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Sherwood's Notebook: A Fourth of July Moment

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    NEWSLETTERS

    Let's put away the scandal sheet and focus on our country's birthday.

    Happy birthday, America!

    OK, the moment's over. Now, back to work.

    Washington Post columnist Colbert King wrote a scathing column this past Saturday, foretelling lots more scandal to come. The only reaction a reasonable person could have is a simple one: "Wrongdoers, beware. The prosecutors are onto you."

    If you think the fireworks on the Fourth are dramatic, you should stay tuned for the fireworks still to be set off by U.S. Attorney Ronald Machen.

    Most recently, there were indictments of veteran city restaurateur Anthony "Tony" Cheng and his son, Anthony Jr., in connection with payments associated with efforts to get taxi licenses. The owner of the popular restaurant denies wrongdoing, his lawyer said, while blaming prosecutors for trying to use Cheng to implicate elected officials.

    The case has nothing to do with the campaign scandal swirling around the mayor and council. But it fits in generally to Machen's attack on what he calls "pay-to-play" politics in the city.

    Light another fuse, guys -- we're getting ready for the big finale.

    ■ 1963 March on Washington. Former D.C. Council member Frank Smith has been tapped to lead the city's observance of one of the biggest civil rights events in American history.

    Smith, as head of the official Washington Commemorative Committee, will help highlight local people, events and landmarks that played a role in the march that is now most famous for Martin Luther King Jr.'s "I Have a Dream" speech. The group also will try to find ways to promote voting rights and statehood for the District.

    Events for the 50th Anniversary of the March on Washington will take place Aug. 24 at the Lincoln and King memorials, with organizers also planning commemorative and protest activities over a five-day period. A march downtown is slated for the actual anniversary, Aug. 28.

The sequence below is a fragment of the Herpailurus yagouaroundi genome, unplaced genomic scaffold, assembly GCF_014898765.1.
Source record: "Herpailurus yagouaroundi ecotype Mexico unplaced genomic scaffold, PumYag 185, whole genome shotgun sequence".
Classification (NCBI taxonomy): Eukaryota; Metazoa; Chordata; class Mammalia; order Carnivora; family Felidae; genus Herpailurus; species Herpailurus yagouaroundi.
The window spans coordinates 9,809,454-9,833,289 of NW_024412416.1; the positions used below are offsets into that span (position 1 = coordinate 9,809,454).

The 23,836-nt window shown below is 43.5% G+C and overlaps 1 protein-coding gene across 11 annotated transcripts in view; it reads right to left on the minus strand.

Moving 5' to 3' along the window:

Smith, the committee chair, was a founding member of the Student Non-Violent Coordinating Committee, better known as SNCC. It was considered the upstart group that challenged some of the more conservative actions of the Southern Christian Leadership Conference.

    He led marches in Mississippi during the "Freedom Summer of 1964."

    Since his days on the D.C. Council, Smith has helped support and to promote the African American Civil War Memorial at 11th and U streets NW.

    Incidentally, your Notebook notes again -- we suggested this before the King Memorial dedication -- that the city should get permits to take over the D.C. World War I Memorial on the Mall to make that the headquarters for District citizens that day. Just sayin'.

    ■ Douglass but no L'Enfant. While we're mentioning memorials, we thought we'd say it's nice that the city's $98,000 sculpture of Frederick Douglass finally made it to Capitol Hill.

    The statue was installed during a very nice ceremony in Emancipation Hall. The statue is a gift from the people of the District of Columbia.

    Each state has two statues in the Capitol, but Congress only allowed the city to have one -- and only after a long and sometimes bitter fight by D.C. Del. Eleanor Holmes Norton and rabble-rousing (the good kind) by commentator Mark Plotkin.

    In hopes of getting two statues in the Capitol, the city also commissioned a statue of Pierre L'Enfant. It remains standing in the lobby of One Judiciary Square, partially obscured by the security checkpoint leading into the city government building.

    Maybe one day it will be given a place of honor. The activist buried inside this reporter suggests that the city simply put the statue on a mule wagon and take it up to Capitol Hill. Let the Capitol Hill police reject the man credited with laying out the nation's capital. That might make a little international news.

    As Norton herself said in her speech about Douglass during the Capitol Hill ceremony:

    "Mr. Douglass did not mince his words, but spoke with fearless militancy in the voice of a local D.C. citizen at the height of his international celebrity. Today, perhaps his most famous words, 'agitate, agitate, agitate,' inspire the District's determination to become a state."

    Or maybe to get the other statue respected.

    Tom Sherwood, a Southwest resident, is a political reporter for News 4.